Reasons for why Leroy Newswanger traveled to Virginia with his 16-month-old son are unclear

GORHAM — Before leaving the family farm in Gorham, Leroy Newswanger fed the animals, as was his normal chore. He grabbed an older, portable radio because the radio in his dark blue, 2005 Chevrolet Silverado wasn’t working.

He dressed his 16-month-old son Glenn David in a snowsuit and flannel-type shirt. He is believed to have packed a diaper bag for the boy, who was suffering from a bout of hand, foot and mouth disease and had blisters around his mouth. In the Canandaigua area, he filled up the vehicle with gas.

All of these were actions of someone about to take a long trip, according to Ontario County Sheriff Philip Povero.

But it’s what Newswanger, who last had been seen with his son in the area at a bank in Penn Yan on Thursday afternoon before they were reported missing, left behind in New York that Povero said led to his apprehension in Virginia.

On Friday, Newswanger entered the Sentara Regional Health Center, in Harrisonburg, Virginia, seeking medical attention for himself, as he left his medications in New York, and an exam for his son.

An emergency room doctor searched the web, and found a story and photo about the missing man and his son, along with the phone number of the Ontario County Sheriff’s Office, at rochesterfirst.com, the website of WROC TV.

The Ontario County Sheriff’s Office’s 911 system received a call shortly after 12:30 p.m. Friday, Povero said.

“Medical staff felt that, in general, Mr. Newswanger’s behavior was unusual and became suspicious,” Povero said.

And that led to his apprehension Friday afternoon. As of 2 p.m. Friday, the elder Newswanger, who is a member of the Mennonite community, was being detained for a medical evaluation and questioning by Rockingham County law authorities.

A call to the Rockingham County Sheriff’s Office was not immediately returned. Harrisonburg is in the Shenandoah Valley west of Washington, D.C., about a two-hour drive away.

Arrangements were being made for the child’s return home, Povero said, and the family — which includes a wife and several children — are “elated.”

“Both are in good physical shape,” Povero said. “There’s clearly no obvious medical concerns with the 16-month-old and Mr. Newswanger is being evaluated medically.”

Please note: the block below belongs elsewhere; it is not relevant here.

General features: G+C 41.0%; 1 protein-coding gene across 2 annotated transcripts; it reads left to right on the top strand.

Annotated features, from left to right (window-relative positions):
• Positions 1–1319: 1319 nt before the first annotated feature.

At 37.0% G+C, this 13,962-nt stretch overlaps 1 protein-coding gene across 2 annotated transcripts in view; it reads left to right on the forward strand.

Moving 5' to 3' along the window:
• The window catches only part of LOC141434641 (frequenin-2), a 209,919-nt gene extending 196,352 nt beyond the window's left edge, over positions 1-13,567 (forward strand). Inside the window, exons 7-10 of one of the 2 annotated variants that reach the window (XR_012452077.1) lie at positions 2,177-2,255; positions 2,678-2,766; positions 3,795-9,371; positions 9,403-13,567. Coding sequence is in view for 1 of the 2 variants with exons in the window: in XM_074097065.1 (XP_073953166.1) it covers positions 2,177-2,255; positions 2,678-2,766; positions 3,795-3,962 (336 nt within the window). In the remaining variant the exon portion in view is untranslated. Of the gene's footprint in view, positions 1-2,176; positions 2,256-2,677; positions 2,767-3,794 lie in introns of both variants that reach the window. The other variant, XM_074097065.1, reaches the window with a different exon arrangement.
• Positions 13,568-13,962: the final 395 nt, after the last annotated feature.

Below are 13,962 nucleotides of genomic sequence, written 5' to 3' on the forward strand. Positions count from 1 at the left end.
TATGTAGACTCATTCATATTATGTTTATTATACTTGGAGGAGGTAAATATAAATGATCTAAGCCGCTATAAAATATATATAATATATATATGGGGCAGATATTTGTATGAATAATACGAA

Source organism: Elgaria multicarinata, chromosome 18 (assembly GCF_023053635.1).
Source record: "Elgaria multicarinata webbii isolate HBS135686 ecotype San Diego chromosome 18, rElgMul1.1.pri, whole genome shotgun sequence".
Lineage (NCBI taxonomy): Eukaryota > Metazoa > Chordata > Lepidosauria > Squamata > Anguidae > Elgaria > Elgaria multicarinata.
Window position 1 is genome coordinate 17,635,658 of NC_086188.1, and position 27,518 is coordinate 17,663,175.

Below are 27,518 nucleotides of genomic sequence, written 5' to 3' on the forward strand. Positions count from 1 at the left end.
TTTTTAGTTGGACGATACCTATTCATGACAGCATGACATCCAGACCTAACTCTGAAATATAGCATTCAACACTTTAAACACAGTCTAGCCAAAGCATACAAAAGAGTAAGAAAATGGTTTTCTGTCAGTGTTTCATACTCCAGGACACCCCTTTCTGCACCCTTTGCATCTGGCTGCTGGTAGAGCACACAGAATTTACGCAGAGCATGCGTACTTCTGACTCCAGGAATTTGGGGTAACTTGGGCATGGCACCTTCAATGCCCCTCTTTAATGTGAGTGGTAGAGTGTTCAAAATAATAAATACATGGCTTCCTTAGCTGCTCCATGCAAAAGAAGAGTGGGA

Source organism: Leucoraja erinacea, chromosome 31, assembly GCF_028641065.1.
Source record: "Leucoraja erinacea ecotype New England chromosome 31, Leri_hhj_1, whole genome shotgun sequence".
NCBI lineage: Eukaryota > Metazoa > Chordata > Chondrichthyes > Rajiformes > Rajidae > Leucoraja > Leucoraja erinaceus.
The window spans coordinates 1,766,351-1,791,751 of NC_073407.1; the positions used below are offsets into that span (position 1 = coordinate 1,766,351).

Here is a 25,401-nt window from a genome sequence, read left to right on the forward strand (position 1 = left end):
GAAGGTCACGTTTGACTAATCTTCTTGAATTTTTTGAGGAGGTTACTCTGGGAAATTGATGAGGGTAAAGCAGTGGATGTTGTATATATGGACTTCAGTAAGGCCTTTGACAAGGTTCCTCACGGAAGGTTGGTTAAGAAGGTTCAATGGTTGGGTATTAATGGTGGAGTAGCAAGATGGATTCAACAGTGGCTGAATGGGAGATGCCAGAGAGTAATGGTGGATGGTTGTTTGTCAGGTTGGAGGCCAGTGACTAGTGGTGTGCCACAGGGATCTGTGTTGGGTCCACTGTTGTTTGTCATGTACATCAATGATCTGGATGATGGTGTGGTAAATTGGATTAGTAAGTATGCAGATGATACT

Family members had become concerned about Newswanger and his son late Thursday afternoon, as they had not seen them since 11 that morning.

An investigation led officers to the bank in Penn Yan at 12:30 p.m., at which point he withdrew $300 from his bank account, Povero said.

In addition to working with law enforcement agencies in the area, investigators provided information about the Newswangers and the vehicle that ended up taking them south with other agencies that aid in the search for missing children, such as the National Center for Missing and Exploited Children, Team Adam and the New York State Missing Child Alert Clearinghouse.

Investigators also reached out to leaders in the Mennonite community, who were cooperative and helped disseminate information, Povero said.

“In this particular case, we have found them to be completely supportive of our investigation to locate this man and his young son,” Povero said.

Povero estimated the distance of the trip at about 400 miles and a seven-hour drive, indicating that Newswanger must have made stops along the way.

With the two found safe, the big question left is, why did Newswanger leave and why did he take his son?

Answers were not immediately available on Friday.

Povero said the elder Newswanger, who has an extensive mental health history, had concerns with the federal government that he wanted to deliver to the Washington, D.C., area in person and is hopeful authorities in Virginia can determine what those concerns are.

Povero said he was not aware of the specifics of Newswanger’s concern, but has emphasized that to the authorities in Virginia.

“At this point, as far as the New York state penal law is concerned, we do not have any probable cause to identify a violation of penal law,” Povero said. “We’ll continue the investigation. Obviously, the interview of Mr. Newswanger in Virginia is very important, and that may develop information that may be relevant to us in that regard.”

Povero said he remains concerned about the reasons for the trip, but said there is no history of any domestic violence by Newswanger, who has custody of the child, against the 16-month-old, his other children or his wife, Povero said.

Povero also indicated the Sheriff’s Office had no indication to support that his behavior was in any way homicidal or suicidal.

There were no issues that Povero was aware of when Virginia authorities apprehended Newswanger.

“One of the things that we have determined is that he apparently is very cooperative with persons in positions of authority,” Povero said. “That he is compliant, that he is a good member of his community and he works with the community on several positive goals.”

Povero praised the media for providing coverage of the case, as well as thanking the Rockingham County Office of the Sheriff, Sentara RMH Medical Center, the National Center for Missing and Exploited Children, the New York State Missing Child Alert Clearinghouse in Albany, New York State Police and the Yates County Sheriff’s Office.

He also thanked members of his own team, many of whom stayed on the case from the beginning, he said.

“It’s been a long day for many and a lack of sleep for many,” Povero said. “I think this is a testament to the dedication of law enforcement in this organization that was truly concerned about the well-being of a 16-month-old child and wanted to go the extra mile to ascertain that the child was located safely and the arrangements for the child’s safe return are put in place.”